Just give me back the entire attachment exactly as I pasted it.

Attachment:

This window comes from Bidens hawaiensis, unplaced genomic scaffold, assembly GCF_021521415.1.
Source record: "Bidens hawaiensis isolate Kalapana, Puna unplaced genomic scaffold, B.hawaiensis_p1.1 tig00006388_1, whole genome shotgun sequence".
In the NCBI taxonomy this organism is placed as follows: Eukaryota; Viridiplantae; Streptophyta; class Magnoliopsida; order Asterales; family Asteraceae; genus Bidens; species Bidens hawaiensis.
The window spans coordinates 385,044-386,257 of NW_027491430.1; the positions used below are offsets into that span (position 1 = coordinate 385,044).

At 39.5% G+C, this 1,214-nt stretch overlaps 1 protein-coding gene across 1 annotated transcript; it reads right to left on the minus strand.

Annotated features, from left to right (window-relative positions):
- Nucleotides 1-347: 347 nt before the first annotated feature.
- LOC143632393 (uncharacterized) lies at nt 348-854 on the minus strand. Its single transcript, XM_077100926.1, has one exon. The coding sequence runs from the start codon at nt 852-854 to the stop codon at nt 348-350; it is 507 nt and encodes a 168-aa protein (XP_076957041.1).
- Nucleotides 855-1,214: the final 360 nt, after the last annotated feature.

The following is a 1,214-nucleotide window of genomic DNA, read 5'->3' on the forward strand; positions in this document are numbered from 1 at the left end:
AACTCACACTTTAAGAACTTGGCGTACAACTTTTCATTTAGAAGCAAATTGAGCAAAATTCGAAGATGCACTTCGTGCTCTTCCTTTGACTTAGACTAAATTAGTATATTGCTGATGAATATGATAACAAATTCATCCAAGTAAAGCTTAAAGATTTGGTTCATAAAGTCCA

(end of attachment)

This window comes from Bidens hawaiensis, unplaced genomic scaffold, assembly GCF_021521415.1.
Source record: "Bidens hawaiensis isolate Kalapana, Puna unplaced genomic scaffold, B.hawaiensis_p1.1 tig00006388_1, whole genome shotgun sequence".
In the NCBI taxonomy this organism is placed as follows: Eukaryota; Viridiplantae; Streptophyta; class Magnoliopsida; order Asterales; family Asteraceae; genus Bidens; species Bidens hawaiensis.
The window spans coordinates 385,044-386,257 of NW_027491430.1; the positions used below are offsets into that span (position 1 = coordinate 385,044).

At 39.5% G+C, this 1,214-nt stretch overlaps 1 protein-coding gene across 1 annotated transcript; it reads right to left on the minus strand.

Annotated features, from left to right (window-relative positions):
- Nucleotides 1-347: 347 nt before the first annotated feature.
- LOC143632393 (uncharacterized) lies at nt 348-854 on the minus strand. Its single transcript, XM_077100926.1, has one exon. The coding sequence runs from the start codon at nt 852-854 to the stop codon at nt 348-350; it is 507 nt and encodes a 168-aa protein (XP_076957041.1).
- Nucleotides 855-1,214: the final 360 nt, after the last annotated feature.

The following is a 1,214-nucleotide window of genomic DNA, read 5'->3' on the forward strand; positions in this document are numbered from 1 at the left end:
AACTCACACTTTAAGAACTTGGCGTACAACTTTTCATTTAGAAGCAAATTGAGCAAAATTCGAAGATGCACTTCGTGCTCTTCCTTTGACTTAGACTAAATTAGTATATTGCTGATGAATATGATAACAAATTCATCCAAGTAAAGCTTAAAGATTTGGTTCATAAAGTCCA